The paper focuses on resistance driven by animosity toward a country due to cultural, political, military and economic reasons. Previous research has linked animosity toward a given country to explicit judgments and purchases of products from that country, thus ignoring the possibility that latent ideological beliefs may reveal themselves behaviorally more subtly. This research focuses on implicit consumption expressions of country‐based consumption resistance.
Cross‐sectional survey data were collected from French moviegoers in seemingly unrelated studies. In study one, respondents reported the movies they had watched at a movie theater over the past month and these movies were subsequently coded by country of origin. Animosity, ethnocentrism, and global openness were measured in study two. Finally, participants selected lottery tickets for either a French or foreign movie. This choice measure captures whether ethnocentric consumption tendencies emerge after animosity is made salient.
Ideological resistance to the US expresses itself in the anti‐consumption of US movies. Further, when animosity toward the US is made salient, high animosity French respondents express an increased preference for domestic consumption choices, even though they are not generally ethnocentric.
The focus on actual consumption data provides an externally valid test of both latent and explicit expressions of ideological resistance to a country in the form of consumption choices.
Brand backstories enable consumers the opportunity to go behind-the-scenes of their favourite brands. This chapter explores the role of the brand backstory experience in…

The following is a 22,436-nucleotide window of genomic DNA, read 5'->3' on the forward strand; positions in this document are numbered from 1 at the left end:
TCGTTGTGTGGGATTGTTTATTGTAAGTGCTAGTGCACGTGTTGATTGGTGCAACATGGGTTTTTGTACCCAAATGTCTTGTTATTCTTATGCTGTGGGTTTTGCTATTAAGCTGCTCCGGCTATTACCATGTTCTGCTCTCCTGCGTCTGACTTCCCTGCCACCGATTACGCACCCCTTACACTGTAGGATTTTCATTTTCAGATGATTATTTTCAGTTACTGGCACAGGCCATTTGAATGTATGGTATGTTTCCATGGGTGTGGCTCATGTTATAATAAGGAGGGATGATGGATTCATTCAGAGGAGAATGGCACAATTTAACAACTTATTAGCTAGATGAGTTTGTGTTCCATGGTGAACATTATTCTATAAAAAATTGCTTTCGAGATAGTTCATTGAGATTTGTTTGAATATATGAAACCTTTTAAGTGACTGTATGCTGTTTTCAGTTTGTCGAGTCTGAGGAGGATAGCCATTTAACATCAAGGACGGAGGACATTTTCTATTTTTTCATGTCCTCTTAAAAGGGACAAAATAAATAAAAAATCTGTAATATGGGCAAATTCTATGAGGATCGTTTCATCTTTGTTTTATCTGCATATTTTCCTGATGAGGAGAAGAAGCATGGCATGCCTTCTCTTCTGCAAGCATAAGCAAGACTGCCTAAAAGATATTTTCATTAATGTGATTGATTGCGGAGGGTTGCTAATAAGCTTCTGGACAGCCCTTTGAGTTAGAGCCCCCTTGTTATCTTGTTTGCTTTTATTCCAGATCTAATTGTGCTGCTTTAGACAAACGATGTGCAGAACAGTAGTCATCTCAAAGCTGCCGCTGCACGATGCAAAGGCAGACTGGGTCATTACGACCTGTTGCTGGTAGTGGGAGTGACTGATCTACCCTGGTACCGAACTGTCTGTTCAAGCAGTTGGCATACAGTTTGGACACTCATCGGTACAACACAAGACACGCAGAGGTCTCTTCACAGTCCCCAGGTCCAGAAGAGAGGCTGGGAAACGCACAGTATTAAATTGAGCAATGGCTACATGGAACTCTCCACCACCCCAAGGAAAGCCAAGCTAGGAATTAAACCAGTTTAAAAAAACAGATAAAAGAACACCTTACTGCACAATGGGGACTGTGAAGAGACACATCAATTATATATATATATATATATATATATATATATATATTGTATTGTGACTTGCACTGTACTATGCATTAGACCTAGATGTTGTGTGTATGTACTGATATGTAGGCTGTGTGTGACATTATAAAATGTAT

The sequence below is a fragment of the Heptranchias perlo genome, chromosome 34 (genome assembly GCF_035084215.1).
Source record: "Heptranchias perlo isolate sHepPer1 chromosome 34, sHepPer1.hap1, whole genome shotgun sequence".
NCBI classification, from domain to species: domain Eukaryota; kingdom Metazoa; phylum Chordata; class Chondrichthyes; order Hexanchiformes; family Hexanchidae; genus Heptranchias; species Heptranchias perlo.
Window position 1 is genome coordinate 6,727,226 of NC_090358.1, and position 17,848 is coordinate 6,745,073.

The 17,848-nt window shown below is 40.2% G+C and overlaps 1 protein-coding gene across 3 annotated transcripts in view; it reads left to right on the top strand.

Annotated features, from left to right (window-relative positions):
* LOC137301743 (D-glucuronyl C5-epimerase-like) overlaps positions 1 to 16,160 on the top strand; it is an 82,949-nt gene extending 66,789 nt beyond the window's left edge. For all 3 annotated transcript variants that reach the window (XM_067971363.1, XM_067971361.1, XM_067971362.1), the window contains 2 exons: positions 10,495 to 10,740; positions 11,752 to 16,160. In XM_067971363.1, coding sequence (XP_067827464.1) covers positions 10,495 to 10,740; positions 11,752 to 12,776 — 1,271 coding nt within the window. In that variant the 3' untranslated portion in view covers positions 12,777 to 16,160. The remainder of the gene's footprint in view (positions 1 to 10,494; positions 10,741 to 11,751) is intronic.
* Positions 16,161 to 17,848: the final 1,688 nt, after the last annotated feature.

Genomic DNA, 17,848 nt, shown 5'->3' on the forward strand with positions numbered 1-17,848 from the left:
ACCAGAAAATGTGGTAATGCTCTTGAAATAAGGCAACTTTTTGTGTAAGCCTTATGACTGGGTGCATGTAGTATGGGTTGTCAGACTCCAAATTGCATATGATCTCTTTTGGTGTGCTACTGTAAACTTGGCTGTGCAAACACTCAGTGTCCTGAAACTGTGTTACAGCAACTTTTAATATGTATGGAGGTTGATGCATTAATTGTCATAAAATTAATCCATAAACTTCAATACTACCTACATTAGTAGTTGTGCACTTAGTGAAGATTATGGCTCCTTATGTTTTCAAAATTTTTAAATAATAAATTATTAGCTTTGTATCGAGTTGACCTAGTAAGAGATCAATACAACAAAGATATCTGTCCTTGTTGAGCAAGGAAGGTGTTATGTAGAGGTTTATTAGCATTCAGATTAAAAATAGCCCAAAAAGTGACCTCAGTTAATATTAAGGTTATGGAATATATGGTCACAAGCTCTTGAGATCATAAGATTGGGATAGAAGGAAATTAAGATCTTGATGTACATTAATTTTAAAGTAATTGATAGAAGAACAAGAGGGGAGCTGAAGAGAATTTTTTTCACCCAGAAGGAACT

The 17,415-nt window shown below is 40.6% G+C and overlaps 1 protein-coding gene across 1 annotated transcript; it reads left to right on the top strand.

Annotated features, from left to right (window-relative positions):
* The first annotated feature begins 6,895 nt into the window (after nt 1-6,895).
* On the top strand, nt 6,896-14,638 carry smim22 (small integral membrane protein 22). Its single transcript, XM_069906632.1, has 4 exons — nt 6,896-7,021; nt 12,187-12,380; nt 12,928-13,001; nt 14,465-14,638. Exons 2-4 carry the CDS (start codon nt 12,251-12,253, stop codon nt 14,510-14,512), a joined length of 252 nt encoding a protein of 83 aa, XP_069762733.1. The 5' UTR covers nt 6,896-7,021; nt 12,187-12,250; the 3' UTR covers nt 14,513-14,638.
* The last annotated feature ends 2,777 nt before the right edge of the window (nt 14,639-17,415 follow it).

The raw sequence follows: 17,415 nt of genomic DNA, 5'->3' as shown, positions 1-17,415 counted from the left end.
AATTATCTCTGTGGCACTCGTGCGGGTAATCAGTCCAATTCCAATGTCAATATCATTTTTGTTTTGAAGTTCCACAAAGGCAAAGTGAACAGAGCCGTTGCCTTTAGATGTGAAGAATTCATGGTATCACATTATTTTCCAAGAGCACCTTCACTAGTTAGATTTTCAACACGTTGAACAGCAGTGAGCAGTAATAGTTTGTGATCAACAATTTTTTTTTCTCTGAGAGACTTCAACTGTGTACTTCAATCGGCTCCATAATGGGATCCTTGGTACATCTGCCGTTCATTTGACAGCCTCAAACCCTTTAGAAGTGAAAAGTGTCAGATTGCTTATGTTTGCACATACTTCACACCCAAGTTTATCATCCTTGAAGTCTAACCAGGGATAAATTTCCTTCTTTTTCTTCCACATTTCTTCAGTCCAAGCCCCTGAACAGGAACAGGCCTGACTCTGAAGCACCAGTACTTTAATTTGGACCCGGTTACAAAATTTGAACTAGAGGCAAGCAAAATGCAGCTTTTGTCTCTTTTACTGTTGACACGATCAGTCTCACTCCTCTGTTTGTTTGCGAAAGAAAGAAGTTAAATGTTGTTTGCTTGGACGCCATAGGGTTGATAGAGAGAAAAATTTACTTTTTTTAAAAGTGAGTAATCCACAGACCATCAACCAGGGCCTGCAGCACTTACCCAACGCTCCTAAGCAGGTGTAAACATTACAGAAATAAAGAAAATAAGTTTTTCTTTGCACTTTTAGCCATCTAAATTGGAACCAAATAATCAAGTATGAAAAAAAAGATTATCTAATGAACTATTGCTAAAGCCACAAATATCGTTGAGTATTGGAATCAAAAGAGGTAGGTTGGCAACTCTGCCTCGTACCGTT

Brand backstories enable consumers the opportunity to go behind-the-scenes of their favourite brands. This chapter explores the role of the brand backstory experience in the consumer–brand relationship, detailing the manner in which these experiences are structured to immerse consumers within the brand storyworld.
A qualitative analysis of two brand backstory experiences, a museum exhibit documenting the television series Outrageous Fortune and a factory tour of snack foods brand Herr Food Inc. was carried out using in-depth interviews with backstory creators and observatory field notes of the backstory exhibit and tour.
This study reveals how temporal and spatial elements craft the overall architectonics of the brand backstory experience and how the brand backstory reveal progresses to ultimately unite consumers with the brands’ imagined and real families.
Originality/value of chapter
By illuminating the dynamism and evolution of brands and branding practices, this chapter offers exploratory insights into a scarcely explored aspect of the brand experience.
This autobiography sums up the life story of one of the contributors to the history of inquiry and instruction in the field of marketing, with special attention to the historical developments that have influenced the study of consumer behavior and the concept of branding.
This paper is an autobiographical essay, a personal history.
The reminiscence illustrates the way life experiences evolve, showing the interaction among personal growth, education, career choices and work experience that led to Professor Levy’s contributions to the field of marketing education and its research literature.
The paper describes a unique life, and an unusual explication of the personal life sources of influential ideas. It is novel in its large perspective and integrative narrative, and the unusual exposure of its various conceptual issues and links. It should be of interest to marketing historians, managers and scholars of marketing education.